On voting, conservatives and liberals should find common ground
Voting is at the core of American democracy. It’s a fundamental right of all eligible voters that should be free from political gamesmanship. Unfortunately, the politics of voting is creating the false narrative that we have to choose between security and accessibility — when the fact is both are not only desired by the clear majority of Americans, but some states are demonstrating that both can be achieved.
Democrats and Republicans are in yet another game of political football over voting. This week’s vote on the For the People Act was partially in response to Republican-led states’ attempts to overhaul their election rules following the 2020 election. In Texas, for instance, a proposed bill would cut down on early voting hours and empower GOP poll watchers, giving them greater independence and more access to voters. It would also require IDs for mail-in ballots. Republicans say the move is needed to restore confidence in the system. The chairman of the Democratic National Committee, Jaime Harrison, called the bill “Jim Crow 2.0.”
Both sides have the wrong idea.
Nearly seven months after the election, there has yet to be any verifiable evidence that fraud was committed. On the other side of the coin, this is not the first time we’ve heard accusations of voter suppression against election reforms when data to support those charges is hard to come by. Those claims were made repeatedly in Georgia — where another controversial law was recently passed — in 2018 and 2020. Instead of constricting accessibility, voting turnout broke records in both years.
If there is one thing this new law, and others like it, are guilty of, it’s turning the need and popular desire for both voting access and security into a political show.
As the heads of a nonprofit, Common Ground Committee, dedicated to reducing toxic polarization in this country, it’s become clear to us that voting laws have become deeply politicized — to the detriment of our system and ultimately our country.
The most talked about aspects of these laws seem designed to score political points. Is, for example, giving more authority to poll watchers with partisan leanings really going to increase security? Or, will preventing people from handing out water bottles really cause people to leave the polls before voting? There should only be one objective when it comes to voting: provide access to all eligible voters in a safe and secure manner. The current battle over voter fraud versus voter suppression misses that point entirely.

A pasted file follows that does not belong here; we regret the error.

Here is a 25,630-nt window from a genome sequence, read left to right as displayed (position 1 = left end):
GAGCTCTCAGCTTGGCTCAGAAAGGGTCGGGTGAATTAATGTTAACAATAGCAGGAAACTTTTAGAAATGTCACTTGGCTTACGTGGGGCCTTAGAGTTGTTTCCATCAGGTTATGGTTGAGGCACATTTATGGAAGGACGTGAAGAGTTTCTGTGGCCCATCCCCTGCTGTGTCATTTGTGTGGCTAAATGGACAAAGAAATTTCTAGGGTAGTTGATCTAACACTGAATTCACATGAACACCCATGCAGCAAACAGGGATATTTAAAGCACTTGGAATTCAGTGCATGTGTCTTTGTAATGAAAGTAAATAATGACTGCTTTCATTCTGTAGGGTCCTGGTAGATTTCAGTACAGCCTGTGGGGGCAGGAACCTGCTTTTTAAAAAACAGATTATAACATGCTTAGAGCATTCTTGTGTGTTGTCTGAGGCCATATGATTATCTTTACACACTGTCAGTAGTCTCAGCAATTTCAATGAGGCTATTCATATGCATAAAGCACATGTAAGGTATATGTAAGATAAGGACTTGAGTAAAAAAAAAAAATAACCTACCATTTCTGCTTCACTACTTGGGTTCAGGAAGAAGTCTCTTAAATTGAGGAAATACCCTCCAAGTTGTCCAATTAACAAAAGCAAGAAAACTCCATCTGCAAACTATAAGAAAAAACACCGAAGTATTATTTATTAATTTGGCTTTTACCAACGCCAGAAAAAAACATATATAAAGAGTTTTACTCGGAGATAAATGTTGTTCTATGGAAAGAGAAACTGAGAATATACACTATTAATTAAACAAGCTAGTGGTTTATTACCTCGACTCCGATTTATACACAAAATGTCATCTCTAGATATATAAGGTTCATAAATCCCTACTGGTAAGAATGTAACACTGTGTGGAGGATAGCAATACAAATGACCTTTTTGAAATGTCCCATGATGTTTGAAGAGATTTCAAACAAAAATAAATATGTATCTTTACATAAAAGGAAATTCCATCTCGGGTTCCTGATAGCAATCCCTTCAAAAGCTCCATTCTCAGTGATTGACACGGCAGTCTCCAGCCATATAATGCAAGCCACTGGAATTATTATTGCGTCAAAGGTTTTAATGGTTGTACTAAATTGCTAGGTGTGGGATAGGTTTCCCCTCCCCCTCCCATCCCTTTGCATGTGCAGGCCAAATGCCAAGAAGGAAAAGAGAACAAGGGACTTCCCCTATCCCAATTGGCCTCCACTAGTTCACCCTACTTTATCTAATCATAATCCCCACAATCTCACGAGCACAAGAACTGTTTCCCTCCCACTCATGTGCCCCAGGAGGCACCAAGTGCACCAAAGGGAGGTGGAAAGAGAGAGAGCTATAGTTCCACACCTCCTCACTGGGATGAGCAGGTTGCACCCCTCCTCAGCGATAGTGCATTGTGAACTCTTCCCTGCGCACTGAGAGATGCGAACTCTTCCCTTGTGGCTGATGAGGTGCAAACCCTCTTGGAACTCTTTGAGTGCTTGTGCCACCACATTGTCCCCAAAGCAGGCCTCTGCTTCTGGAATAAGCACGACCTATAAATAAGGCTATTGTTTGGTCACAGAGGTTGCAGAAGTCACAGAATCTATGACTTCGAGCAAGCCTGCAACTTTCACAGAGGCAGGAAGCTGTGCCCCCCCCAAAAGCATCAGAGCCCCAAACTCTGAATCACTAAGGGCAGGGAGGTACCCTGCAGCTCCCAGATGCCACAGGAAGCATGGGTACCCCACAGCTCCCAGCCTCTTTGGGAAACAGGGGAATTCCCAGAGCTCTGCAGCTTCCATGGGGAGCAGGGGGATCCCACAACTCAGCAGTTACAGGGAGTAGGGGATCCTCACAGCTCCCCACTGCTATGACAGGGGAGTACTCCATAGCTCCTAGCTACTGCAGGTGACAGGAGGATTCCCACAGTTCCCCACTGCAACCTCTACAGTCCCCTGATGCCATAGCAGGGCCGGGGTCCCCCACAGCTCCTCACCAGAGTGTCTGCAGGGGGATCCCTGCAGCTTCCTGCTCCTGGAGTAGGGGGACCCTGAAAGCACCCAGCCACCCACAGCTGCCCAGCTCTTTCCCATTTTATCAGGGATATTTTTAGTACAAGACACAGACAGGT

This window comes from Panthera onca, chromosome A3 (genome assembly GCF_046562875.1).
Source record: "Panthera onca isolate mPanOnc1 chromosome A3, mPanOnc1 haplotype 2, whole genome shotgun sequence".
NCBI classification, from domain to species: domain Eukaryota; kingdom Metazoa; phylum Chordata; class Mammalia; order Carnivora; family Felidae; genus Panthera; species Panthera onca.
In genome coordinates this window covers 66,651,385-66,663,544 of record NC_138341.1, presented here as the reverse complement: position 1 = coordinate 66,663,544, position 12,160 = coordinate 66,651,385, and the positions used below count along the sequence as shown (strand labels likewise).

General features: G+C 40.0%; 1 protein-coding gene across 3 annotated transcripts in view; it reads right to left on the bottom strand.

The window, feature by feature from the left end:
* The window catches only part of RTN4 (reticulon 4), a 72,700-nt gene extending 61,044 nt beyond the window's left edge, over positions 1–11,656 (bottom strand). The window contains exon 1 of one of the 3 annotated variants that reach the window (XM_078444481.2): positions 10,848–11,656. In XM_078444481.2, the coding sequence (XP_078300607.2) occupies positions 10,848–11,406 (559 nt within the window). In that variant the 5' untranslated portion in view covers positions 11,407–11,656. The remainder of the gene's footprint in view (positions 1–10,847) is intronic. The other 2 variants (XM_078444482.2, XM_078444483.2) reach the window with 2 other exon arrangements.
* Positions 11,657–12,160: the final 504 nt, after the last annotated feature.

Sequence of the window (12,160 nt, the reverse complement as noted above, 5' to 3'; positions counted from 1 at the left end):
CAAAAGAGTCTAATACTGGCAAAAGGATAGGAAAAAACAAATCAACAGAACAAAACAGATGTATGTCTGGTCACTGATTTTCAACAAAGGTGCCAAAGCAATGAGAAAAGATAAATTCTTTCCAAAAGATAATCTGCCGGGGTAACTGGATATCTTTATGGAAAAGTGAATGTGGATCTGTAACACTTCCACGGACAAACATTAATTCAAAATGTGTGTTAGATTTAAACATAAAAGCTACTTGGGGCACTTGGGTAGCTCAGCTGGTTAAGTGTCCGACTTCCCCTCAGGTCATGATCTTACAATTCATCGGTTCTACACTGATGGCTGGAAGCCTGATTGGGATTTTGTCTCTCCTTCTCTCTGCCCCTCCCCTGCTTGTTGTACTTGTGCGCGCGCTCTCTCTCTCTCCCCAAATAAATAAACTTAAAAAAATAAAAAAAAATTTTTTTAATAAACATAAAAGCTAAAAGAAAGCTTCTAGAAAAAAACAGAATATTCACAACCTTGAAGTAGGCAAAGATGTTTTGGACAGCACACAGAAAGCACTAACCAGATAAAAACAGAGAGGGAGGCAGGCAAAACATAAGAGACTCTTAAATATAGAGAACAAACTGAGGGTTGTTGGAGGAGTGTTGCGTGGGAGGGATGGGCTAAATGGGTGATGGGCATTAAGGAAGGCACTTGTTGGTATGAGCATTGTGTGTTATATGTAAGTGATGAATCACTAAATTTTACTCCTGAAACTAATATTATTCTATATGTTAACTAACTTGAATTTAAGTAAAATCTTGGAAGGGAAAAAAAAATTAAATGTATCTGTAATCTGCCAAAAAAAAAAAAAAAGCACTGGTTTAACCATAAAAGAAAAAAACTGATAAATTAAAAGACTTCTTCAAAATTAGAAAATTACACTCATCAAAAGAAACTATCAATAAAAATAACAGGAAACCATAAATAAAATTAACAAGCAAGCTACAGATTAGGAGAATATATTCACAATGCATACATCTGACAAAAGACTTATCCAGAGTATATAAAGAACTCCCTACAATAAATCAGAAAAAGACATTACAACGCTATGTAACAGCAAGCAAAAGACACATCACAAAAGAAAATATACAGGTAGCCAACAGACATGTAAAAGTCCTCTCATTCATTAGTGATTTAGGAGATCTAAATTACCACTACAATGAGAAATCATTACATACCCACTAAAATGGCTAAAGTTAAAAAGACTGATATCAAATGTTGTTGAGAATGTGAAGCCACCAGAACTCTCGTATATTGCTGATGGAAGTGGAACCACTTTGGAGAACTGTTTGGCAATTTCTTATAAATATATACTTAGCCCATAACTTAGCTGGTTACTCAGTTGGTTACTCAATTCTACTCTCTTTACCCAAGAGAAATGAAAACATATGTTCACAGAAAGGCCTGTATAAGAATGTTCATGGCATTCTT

There is room for common ground.
A recent poll from YouGov/The Economist found that most Americans opposed many of the more controversial parts of the Georgia law, which in many ways mimics the proposed bill in Texas. Yet that same survey revealed one aspect they could get behind: voter IDs. Approximately 53 percent of respondents supported that measure. And just this week, a second poll from Monmouth University found that 80 percent of Americans supported voter IDs. While some activists argue such requirements are racist, other polling shows broad support for IDs among Black and other non-white voters.
It is evident: Americans believe voters should be able to prove they are who they say they are. They also want anyone who is eligible to vote to have that opportunity. So why are Democrats attempting to hamper states’ ability to check voter IDs, and why are Republicans fighting for laws that are confusing and would have little impact? If the left and right would stop fighting for a moment, they would see there are states that have expanded access while ensuring security at the same time.
In the lead up to the 2020 election, there was a lot of talk about the five states that already allowed all voters to vote by mail — Colorado, Hawaii, Oregon, Utah and Washington. These states have the technology and infrastructure to keep ballots secure and the proof is in the satisfaction of the electorate. Voters on both sides of the aisle in all five states are overwhelmingly supportive of vote-by-mail. Utah, which has a predominantly conservative electorate, has the second highest rate of support among that group.
Instead of passing confusing and ineffective laws for political posturing, states must invest in the type of security infrastructure that keeps mail-in ballots secure. In Washington, a deep-blue state with a Republican Secretary of State, signatures on ballots are matched to an online database to confirm identity, and “air-gap” computers are used to prevent hacking. To be sure, these systems did not develop overnight — it took Washington many years to perfect this method. All the more reason states should stop wasting time and get to work now.
It’s time we stop drumming up fear and distrust with the specter of fraud and suppression.
If they would take the time to listen to each other instead of hurling accusations and innuendo, Democrats and Republicans would see that states like Washington show how we can restore confidence in our elections and ensure more eligible voters can cast their ballots.
Bruce Bond, a 30-year veteran of the information technology industry, is co-founder of the Common Ground Committee, a citizen-led initiative focused on demonstrating productive public discourse. Follow him on Twitter @BruceABond
Erik Olsen is co-founder of Common Ground Committee. Follow him on Twitter @ErikOlsen129
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